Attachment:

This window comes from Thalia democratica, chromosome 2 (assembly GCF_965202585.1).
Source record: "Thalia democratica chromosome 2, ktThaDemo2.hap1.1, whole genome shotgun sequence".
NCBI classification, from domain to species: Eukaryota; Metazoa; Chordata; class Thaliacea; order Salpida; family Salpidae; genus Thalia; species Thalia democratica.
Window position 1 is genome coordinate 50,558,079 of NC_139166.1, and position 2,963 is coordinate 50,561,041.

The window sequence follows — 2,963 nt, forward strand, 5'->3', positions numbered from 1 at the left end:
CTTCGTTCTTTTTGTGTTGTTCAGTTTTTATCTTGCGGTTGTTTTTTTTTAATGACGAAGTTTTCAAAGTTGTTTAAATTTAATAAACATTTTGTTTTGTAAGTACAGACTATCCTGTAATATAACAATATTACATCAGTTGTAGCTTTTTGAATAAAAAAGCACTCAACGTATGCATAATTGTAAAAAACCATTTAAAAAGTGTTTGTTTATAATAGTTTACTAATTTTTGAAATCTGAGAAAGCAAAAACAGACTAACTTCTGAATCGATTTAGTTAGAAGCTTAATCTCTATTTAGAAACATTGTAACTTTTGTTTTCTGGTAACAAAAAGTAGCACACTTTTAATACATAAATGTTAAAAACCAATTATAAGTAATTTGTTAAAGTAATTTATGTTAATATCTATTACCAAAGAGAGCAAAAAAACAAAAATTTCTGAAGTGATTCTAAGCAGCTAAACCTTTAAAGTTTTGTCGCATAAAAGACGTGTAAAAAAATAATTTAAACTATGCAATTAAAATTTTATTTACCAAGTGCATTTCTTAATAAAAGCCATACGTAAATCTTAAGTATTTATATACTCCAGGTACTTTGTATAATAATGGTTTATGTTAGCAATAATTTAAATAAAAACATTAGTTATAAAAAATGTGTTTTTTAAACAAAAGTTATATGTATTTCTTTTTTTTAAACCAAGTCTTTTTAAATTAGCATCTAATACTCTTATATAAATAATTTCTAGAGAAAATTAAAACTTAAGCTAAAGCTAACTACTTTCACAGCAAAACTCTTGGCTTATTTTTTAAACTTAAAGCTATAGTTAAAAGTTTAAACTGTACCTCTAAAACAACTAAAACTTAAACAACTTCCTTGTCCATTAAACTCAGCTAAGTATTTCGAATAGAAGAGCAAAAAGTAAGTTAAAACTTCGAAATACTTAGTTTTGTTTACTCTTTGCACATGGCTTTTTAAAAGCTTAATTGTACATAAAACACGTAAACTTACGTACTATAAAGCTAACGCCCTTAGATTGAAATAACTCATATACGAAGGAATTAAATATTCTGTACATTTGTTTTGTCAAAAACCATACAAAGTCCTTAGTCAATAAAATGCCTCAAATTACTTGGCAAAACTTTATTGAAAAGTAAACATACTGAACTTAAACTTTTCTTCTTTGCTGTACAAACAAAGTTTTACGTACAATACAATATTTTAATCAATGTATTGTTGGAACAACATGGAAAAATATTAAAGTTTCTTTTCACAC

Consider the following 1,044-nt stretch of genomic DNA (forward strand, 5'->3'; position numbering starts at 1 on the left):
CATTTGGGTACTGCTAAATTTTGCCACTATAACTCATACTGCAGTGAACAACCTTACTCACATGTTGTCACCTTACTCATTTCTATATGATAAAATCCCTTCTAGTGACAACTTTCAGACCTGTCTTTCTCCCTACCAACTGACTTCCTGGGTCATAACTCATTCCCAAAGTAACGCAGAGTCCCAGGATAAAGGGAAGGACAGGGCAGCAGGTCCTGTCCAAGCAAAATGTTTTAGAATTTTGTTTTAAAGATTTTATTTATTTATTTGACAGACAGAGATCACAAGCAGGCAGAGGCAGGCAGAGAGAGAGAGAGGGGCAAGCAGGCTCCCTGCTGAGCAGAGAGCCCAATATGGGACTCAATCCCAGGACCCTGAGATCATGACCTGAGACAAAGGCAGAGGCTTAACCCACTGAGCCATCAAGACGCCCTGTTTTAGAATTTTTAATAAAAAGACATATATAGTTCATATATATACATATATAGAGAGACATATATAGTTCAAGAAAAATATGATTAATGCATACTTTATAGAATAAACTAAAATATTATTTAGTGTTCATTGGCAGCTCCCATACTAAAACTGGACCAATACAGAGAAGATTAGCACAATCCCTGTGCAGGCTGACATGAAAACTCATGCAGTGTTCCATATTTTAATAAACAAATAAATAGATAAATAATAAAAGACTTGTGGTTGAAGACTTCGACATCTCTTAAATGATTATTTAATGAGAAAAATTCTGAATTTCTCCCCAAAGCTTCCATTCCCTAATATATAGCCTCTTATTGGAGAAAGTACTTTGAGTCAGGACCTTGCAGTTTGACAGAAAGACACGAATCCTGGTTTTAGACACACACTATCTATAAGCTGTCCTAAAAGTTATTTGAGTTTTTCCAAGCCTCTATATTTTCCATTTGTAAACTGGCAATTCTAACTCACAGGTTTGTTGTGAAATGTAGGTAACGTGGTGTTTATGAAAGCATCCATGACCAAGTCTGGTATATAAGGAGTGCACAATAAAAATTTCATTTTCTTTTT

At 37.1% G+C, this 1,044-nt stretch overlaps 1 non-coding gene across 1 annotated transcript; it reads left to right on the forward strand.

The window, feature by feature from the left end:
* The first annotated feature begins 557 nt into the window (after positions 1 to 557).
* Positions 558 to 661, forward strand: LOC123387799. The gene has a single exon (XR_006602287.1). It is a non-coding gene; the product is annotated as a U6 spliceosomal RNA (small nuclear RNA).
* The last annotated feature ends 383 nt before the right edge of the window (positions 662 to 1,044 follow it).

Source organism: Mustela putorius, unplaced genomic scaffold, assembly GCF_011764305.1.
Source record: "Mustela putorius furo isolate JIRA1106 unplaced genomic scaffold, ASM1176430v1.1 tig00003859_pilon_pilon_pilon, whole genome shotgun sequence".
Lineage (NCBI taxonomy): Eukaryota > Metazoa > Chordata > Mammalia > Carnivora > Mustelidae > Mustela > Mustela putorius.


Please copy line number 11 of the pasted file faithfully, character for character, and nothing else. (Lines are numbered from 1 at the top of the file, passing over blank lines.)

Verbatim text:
* The first annotated feature begins 557 nt into the window (after positions 1 to 557).